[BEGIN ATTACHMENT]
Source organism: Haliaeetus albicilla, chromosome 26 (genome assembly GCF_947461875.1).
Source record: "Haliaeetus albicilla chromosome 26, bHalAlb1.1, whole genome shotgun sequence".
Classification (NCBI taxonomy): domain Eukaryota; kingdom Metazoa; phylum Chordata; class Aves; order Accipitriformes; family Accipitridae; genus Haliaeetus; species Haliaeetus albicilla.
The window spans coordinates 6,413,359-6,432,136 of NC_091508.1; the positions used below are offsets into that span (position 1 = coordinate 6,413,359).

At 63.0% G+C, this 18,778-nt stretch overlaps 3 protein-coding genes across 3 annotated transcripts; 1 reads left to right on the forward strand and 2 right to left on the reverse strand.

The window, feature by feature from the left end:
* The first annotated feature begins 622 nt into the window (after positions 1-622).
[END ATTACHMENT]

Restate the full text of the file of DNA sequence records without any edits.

Source organism: Haliaeetus albicilla, chromosome 26 (genome assembly GCF_947461875.1).
Source record: "Haliaeetus albicilla chromosome 26, bHalAlb1.1, whole genome shotgun sequence".
Classification (NCBI taxonomy): domain Eukaryota; kingdom Metazoa; phylum Chordata; class Aves; order Accipitriformes; family Accipitridae; genus Haliaeetus; species Haliaeetus albicilla.
The window spans coordinates 6,413,359-6,432,136 of NC_091508.1; the positions used below are offsets into that span (position 1 = coordinate 6,413,359).

At 63.0% G+C, this 18,778-nt stretch overlaps 3 protein-coding genes across 3 annotated transcripts; 1 reads left to right on the forward strand and 2 right to left on the reverse strand.

The window, feature by feature from the left end:
* The first annotated feature begins 622 nt into the window (after positions 1-622).